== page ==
Retinal vascular occlusion: a window to diagnosis of familial and acquired thrombophilia and hypofibrinolysis, with important ramifications for pregnancy outcomes
Authors Dixon S, Bruce C, Glueck C, Sisk R, Hutchins R, Jetty V, Wang P
Received 23 February 2016
Accepted for publication 21 April 2016
Published 9 August 2016 Volume 2016:10 Pages 1479—1486
Checked for plagiarism Yes
Review by Single anonymous peer review
Peer reviewer comments 4
Editor who approved publication: Dr Scott Fraser
Stephan G Dixon,1 Carl T Bruce,1 Charles J Glueck,1 Robert A Sisk,2,3 Robert K Hutchins,2,3 Vybhav Jetty,1 Ping Wang1
1Cholesterol, Metabolism, and Thrombosis Center, Jewish Hospital of Cincinnati, 2Cincinnati Eye Institute, 3Department of Ophthalmology, University of Cincinnati College of Medicine, Cincinnati, OH, USA
Aim: Our specific aim was to document the pathoetiologic importance of thrombophilia among females presenting with severe ischemic retinal vein (RVO) or retinal artery (RAO) occlusion, without typical risk factors, and to emphasize that the ophthalmologists’ diagnosis of thrombophilia has important diagnostic and therapeutic downstream ramifications for nonocular thrombosis, including reproductive outcomes.
Methods: We evaluated familial and acquired thrombophilia in 60 females with RVO (central RVO, n=52; branch RVO, n=8) and 16 with RAO (central RAO, n=11; branch RAO, n=5). They were referred by retinologists, without typical risk factors for RVO/RAO and/or severe ocular ischemic presentation. We focused on extraocular thrombotic events, particularly pregnancy complications, including unexplained spontaneous abortion, pre-eclampsia–eclampsia. Thrombophilia measurements in the 76 females were compared with 62 healthy normal females without ocular vascular occlusions (OVOs).
Results: The 76 females with OVO were more likely than 62 normal female controls to have high homocysteine (24% vs 0%, P<0.0001), high anticardiolipin antibody (immunoglobulin M, 17% vs 3%, P=0.012), high (>150%) factor VIII (42% vs 11%, P<0.0001), and high (>150%) factor XI (22% vs 4%, P=0.004). Of the 76 females, 26 (34%) had ≥1 spontaneous abortion; 17 (22%) had ≥2 spontaneous abortions and/or pre-eclampsia–eclampsia. Compared to 62 healthy female controls, these 17 females with pregnancy complications had high homocysteine (29% vs 0%, P=0.0003), high anticardiolipin antibody immunoglobulin M (24% vs 3%, P=0.02), high factor VIII (38% vs 11%, P=0.02), and were marginally more likely to be heterozygous for the factor V Leiden mutation (19% vs 3%, P=0.058).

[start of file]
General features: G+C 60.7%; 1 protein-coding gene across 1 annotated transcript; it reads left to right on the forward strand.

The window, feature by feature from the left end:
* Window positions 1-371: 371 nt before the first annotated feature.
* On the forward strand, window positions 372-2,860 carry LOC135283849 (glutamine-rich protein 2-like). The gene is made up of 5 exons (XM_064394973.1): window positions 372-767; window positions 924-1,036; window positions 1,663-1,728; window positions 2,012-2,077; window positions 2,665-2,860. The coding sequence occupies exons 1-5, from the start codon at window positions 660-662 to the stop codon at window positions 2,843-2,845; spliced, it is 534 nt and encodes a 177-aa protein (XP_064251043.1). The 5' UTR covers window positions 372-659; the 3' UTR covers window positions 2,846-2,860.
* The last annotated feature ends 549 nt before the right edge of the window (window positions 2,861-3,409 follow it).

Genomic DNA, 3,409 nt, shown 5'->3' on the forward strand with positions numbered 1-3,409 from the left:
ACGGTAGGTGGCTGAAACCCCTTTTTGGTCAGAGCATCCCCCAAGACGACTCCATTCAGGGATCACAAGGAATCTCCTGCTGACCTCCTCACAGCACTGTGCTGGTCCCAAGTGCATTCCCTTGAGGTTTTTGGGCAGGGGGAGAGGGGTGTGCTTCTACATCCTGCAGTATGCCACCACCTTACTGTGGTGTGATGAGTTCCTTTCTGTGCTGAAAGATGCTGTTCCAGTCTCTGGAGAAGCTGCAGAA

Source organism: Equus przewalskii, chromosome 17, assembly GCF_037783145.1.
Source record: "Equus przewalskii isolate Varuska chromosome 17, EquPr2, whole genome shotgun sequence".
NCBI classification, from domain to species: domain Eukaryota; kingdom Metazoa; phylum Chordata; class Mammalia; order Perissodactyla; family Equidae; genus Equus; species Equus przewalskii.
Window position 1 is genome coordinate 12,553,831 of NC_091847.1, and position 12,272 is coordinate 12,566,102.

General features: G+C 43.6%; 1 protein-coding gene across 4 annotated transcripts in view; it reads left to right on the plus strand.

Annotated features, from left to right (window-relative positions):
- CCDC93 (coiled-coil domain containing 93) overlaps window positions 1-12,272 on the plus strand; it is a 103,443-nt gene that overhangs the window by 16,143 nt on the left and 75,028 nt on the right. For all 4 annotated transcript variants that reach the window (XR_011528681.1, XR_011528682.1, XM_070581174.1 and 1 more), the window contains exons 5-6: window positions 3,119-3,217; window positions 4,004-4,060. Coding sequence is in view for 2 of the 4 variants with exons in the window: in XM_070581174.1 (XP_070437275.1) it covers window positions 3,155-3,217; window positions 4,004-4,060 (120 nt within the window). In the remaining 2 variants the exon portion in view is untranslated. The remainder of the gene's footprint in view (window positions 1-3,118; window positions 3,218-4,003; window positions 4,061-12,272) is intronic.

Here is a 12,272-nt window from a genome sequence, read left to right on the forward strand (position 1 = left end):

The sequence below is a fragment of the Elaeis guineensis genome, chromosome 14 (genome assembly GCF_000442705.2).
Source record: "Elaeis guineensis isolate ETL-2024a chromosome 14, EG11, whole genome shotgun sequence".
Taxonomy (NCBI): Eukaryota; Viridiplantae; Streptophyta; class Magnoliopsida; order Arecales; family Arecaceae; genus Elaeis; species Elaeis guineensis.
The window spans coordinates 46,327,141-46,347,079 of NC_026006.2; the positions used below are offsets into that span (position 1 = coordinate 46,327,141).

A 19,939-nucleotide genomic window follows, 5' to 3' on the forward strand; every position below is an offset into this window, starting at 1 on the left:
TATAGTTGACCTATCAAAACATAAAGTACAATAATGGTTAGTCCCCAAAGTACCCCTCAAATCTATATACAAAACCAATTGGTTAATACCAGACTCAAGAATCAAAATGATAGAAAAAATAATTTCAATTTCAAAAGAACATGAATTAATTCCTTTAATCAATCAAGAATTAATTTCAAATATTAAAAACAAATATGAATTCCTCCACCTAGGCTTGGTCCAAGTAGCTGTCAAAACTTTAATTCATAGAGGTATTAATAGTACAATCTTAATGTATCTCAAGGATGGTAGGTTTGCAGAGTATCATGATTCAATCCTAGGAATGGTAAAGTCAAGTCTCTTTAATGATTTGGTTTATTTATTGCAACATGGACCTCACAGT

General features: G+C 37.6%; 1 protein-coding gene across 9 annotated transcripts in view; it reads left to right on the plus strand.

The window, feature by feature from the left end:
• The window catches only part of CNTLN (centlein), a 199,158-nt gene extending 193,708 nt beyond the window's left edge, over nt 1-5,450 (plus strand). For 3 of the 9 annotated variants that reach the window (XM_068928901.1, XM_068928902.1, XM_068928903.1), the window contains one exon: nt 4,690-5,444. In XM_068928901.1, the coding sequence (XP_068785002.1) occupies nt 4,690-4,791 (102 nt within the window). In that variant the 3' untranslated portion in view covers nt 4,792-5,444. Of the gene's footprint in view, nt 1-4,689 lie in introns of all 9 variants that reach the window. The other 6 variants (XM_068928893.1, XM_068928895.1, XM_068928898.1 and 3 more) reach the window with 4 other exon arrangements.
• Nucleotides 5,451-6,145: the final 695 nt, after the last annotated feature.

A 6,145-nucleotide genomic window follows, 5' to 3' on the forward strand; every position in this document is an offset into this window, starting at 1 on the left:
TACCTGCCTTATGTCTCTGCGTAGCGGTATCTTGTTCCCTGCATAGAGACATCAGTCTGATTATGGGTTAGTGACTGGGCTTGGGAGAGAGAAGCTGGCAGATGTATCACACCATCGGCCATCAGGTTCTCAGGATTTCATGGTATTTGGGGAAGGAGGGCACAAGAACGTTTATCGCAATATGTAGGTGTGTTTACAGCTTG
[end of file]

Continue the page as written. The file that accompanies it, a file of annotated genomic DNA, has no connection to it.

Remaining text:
Conclusion: In females lacking typical risk factors for retinal vascular occlusion or severely ischemic presentation, by diagnosing thrombophilia as an etiology for OVO, the ophthalmologist opens a window to family screening and preventive therapy, with particular relevance to pregnancy outcomes and venous thromboembolism.
Keywords: thrombophilia, retinal vascular occlusion, retinal vein occlusion, retinal artery occlusion
This work is published and licensed by Dove Medical Press Limited. The full terms of this license are available at https://www.dovepress.com/terms.php and incorporate the Creative Commons Attribution - Non Commercial (unported, v3.0) License. By accessing the work you hereby accept the Terms. Non-commercial uses of the work are permitted without any further permission from Dove Medical Press Limited, provided the work is properly attributed. For permission for commercial use of this work, please see paragraphs 4.2 and 5 of our Terms.Download Article [PDF] View Full Text [HTML][Machine readable]